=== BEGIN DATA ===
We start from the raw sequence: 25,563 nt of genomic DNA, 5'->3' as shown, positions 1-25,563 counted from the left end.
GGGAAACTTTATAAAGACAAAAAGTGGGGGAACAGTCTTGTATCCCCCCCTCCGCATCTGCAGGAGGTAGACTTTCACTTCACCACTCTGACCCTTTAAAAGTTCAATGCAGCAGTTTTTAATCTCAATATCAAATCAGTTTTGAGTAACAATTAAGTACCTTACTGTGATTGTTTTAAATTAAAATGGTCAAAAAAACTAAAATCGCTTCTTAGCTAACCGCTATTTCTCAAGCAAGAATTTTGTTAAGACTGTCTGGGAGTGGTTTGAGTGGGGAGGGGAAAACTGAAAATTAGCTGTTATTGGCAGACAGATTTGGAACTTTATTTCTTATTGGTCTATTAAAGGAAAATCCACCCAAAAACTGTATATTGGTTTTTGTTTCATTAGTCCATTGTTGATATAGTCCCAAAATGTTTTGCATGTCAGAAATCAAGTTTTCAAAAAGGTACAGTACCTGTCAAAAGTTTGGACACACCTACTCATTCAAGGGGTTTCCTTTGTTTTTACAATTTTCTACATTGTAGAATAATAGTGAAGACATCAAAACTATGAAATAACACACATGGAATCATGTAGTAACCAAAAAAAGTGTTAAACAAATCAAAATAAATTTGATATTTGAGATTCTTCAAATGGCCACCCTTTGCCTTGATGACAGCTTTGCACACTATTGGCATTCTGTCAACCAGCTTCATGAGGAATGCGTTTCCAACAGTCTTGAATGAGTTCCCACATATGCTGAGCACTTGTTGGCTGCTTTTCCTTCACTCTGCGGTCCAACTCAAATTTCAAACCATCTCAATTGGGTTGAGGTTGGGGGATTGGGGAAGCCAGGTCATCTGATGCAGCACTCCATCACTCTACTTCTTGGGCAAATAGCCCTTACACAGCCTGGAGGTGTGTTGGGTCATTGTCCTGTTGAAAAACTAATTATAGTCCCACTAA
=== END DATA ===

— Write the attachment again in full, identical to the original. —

We start from the raw sequence: 25,563 nt of genomic DNA, 5'->3' as shown, positions 1-25,563 counted from the left end.
GGGAAACTTTATAAAGACAAAAAGTGGGGGAACAGTCTTGTATCCCCCCCTCCGCATCTGCAGGAGGTAGACTTTCACTTCACCACTCTGACCCTTTAAAAGTTCAATGCAGCAGTTTTTAATCTCAATATCAAATCAGTTTTGAGTAACAATTAAGTACCTTACTGTGATTGTTTTAAATTAAAATGGTCAAAAAAACTAAAATCGCTTCTTAGCTAACCGCTATTTCTCAAGCAAGAATTTTGTTAAGACTGTCTGGGAGTGGTTTGAGTGGGGAGGGGAAAACTGAAAATTAGCTGTTATTGGCAGACAGATTTGGAACTTTATTTCTTATTGGTCTATTAAAGGAAAATCCACCCAAAAACTGTATATTGGTTTTTGTTTCATTAGTCCATTGTTGATATAGTCCCAAAATGTTTTGCATGTCAGAAATCAAGTTTTCAAAAAGGTACAGTACCTGTCAAAAGTTTGGACACACCTACTCATTCAAGGGGTTTCCTTTGTTTTTACAATTTTCTACATTGTAGAATAATAGTGAAGACATCAAAACTATGAAATAACACACATGGAATCATGTAGTAACCAAAAAAAGTGTTAAACAAATCAAAATAAATTTGATATTTGAGATTCTTCAAATGGCCACCCTTTGCCTTGATGACAGCTTTGCACACTATTGGCATTCTGTCAACCAGCTTCATGAGGAATGCGTTTCCAACAGTCTTGAATGAGTTCCCACATATGCTGAGCACTTGTTGGCTGCTTTTCCTTCACTCTGCGGTCCAACTCAAATTTCAAACCATCTCAATTGGGTTGAGGTTGGGGGATTGGGGAAGCCAGGTCATCTGATGCAGCACTCCATCACTCTACTTCTTGGGCAAATAGCCCTTACACAGCCTGGAGGTGTGTTGGGTCATTGTCCTGTTGAAAAACTAATTATAGTCCCACTAA